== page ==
I will say one theme that stands out to me is the way Jesus answers and doesn’t answer the question, “Are you the Christ?” The Jews say, “Tell us plainly” but Jesus doesn’t give a plain answer. I’ve always felt that Jesus wants us to answer that question for ourselves. When Peter says to Jesus, “You are the Christ” Jesus agrees, but it’s Peter making the statement, coming up with that conclusion. So, what questions does this passage prompt me to ask?
Why didn’t the Jews believe, after seeing Jesus do miracles that only God could do? I always told myself that if I had been one in the crowd following Jesus, I would believe. Their tradition supports that those performing miracles must be of God or how else can they do such miracles.
Jesus said, “You don’t believe because you are not my sheep.” What exactly was Jesus saying about them? Were they not “chosen” to believe? or did he know that they would choose to not believe – that they would never recognize him for who he is?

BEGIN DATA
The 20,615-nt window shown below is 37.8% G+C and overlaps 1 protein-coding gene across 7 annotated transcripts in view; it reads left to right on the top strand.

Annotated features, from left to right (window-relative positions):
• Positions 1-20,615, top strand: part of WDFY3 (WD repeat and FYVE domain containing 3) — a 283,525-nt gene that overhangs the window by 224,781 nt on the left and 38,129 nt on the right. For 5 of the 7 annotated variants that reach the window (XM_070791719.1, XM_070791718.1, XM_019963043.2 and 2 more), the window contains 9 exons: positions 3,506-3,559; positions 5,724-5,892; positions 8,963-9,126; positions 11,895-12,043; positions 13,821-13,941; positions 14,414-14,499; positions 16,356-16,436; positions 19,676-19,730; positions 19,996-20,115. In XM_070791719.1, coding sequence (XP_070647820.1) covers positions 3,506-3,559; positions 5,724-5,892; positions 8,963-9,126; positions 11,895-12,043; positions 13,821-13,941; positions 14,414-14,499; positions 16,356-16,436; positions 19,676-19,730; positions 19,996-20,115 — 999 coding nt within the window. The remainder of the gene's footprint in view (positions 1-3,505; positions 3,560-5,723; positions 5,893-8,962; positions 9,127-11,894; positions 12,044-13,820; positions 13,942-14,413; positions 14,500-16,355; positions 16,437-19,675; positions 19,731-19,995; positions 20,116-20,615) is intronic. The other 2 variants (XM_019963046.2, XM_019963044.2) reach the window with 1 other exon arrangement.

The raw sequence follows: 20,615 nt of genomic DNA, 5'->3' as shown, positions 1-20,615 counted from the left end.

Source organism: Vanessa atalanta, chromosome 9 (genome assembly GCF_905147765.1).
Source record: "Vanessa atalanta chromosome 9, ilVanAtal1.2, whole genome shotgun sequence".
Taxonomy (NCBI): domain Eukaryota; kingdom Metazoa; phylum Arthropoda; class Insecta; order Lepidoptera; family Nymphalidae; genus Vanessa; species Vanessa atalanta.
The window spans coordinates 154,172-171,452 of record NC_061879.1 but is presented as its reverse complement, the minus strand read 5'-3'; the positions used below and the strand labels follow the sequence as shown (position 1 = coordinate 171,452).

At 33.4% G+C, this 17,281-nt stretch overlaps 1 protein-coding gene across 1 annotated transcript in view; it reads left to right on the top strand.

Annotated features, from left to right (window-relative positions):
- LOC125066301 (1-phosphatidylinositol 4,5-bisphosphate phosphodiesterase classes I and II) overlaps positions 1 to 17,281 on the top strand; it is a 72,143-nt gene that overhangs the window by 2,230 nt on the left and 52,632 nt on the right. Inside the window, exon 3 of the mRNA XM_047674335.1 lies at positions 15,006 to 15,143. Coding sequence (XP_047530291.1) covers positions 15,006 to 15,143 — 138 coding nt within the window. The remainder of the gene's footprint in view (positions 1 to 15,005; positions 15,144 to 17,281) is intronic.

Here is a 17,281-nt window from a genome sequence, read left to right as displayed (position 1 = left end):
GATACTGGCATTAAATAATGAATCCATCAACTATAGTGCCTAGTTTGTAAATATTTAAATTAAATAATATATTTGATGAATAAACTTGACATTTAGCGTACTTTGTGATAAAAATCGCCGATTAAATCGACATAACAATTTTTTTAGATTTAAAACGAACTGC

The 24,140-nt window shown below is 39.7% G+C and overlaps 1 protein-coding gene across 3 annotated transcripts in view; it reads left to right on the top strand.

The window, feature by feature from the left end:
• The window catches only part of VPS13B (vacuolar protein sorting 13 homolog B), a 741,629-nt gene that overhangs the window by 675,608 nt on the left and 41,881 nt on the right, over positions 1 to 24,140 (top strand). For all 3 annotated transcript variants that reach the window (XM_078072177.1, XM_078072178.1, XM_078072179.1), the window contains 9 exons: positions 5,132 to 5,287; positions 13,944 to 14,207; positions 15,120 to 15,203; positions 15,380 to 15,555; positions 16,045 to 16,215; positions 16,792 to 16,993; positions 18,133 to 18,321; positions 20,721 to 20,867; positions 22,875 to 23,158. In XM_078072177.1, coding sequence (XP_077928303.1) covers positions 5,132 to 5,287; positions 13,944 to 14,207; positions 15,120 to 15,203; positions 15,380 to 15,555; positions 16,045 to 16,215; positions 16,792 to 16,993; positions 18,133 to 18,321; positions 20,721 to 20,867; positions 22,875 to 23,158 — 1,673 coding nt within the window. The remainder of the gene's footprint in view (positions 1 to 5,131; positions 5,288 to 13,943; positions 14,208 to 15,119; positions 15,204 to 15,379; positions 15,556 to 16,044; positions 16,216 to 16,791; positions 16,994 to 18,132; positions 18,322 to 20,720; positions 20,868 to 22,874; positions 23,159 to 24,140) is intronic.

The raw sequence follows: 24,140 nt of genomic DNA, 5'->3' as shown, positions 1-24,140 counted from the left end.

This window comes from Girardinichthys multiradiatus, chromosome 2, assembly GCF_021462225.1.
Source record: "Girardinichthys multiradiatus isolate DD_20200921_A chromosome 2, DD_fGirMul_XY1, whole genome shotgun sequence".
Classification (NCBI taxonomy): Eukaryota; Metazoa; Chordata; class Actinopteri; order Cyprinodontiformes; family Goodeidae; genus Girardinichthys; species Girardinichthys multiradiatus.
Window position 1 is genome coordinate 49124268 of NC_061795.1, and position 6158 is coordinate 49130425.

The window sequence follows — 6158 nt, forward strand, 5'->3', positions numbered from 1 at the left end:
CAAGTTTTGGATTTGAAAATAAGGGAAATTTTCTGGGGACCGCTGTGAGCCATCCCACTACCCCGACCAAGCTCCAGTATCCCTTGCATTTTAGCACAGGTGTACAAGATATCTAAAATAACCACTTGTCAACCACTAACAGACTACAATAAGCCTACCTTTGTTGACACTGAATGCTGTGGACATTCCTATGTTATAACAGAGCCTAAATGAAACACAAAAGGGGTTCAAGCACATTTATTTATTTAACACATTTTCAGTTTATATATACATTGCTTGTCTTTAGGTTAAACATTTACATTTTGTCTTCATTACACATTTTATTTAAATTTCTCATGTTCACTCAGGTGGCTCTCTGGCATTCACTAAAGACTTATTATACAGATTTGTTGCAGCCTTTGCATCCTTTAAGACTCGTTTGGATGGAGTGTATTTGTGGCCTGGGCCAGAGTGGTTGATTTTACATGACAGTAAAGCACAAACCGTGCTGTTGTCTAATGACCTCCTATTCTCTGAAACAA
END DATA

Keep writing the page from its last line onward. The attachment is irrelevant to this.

How ironic that the Jews earlier accused Jesus of being a man, making himself out to be God. Wasn’t Jesus both God and man at this point?
Further along, Jesus says, “The Father is in me and I in the Father.” Think about what Jesus prays, later in the book of John, for his disciples – that they become one, as he and the Father are one. What does that mean to you?
Father, I can’t even begin to grasp
All the laws of physics, nature, and biology
That you tore apart to send Jesus to this earth,
Let alone explain it.
And I am a small, fragile ephemeral being
To contain your spirit.
Sometimes I feel as if I understand nothing!
But in my heart – somewhere beyond understanding –
I heard a voice that I know to be true and trusted –
Keep that alive in me! When doubts and the world assault me.